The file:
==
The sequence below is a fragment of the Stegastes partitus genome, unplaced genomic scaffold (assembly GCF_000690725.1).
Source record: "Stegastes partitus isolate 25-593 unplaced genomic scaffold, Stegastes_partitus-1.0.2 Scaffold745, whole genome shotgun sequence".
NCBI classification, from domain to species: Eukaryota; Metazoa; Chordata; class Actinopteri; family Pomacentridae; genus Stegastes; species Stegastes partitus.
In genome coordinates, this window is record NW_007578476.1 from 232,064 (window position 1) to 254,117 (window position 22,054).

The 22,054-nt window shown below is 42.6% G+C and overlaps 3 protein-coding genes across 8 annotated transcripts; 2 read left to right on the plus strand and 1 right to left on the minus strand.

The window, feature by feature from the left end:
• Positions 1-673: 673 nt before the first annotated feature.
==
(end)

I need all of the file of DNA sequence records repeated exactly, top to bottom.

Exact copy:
The sequence below is a fragment of the Stegastes partitus genome, unplaced genomic scaffold (assembly GCF_000690725.1).
Source record: "Stegastes partitus isolate 25-593 unplaced genomic scaffold, Stegastes_partitus-1.0.2 Scaffold745, whole genome shotgun sequence".
NCBI classification, from domain to species: Eukaryota; Metazoa; Chordata; class Actinopteri; family Pomacentridae; genus Stegastes; species Stegastes partitus.
In genome coordinates, this window is record NW_007578476.1 from 232,064 (window position 1) to 254,117 (window position 22,054).

The 22,054-nt window shown below is 42.6% G+C and overlaps 3 protein-coding genes across 8 annotated transcripts; 2 read left to right on the plus strand and 1 right to left on the minus strand.

The window, feature by feature from the left end:
• Positions 1-673: 673 nt before the first annotated feature.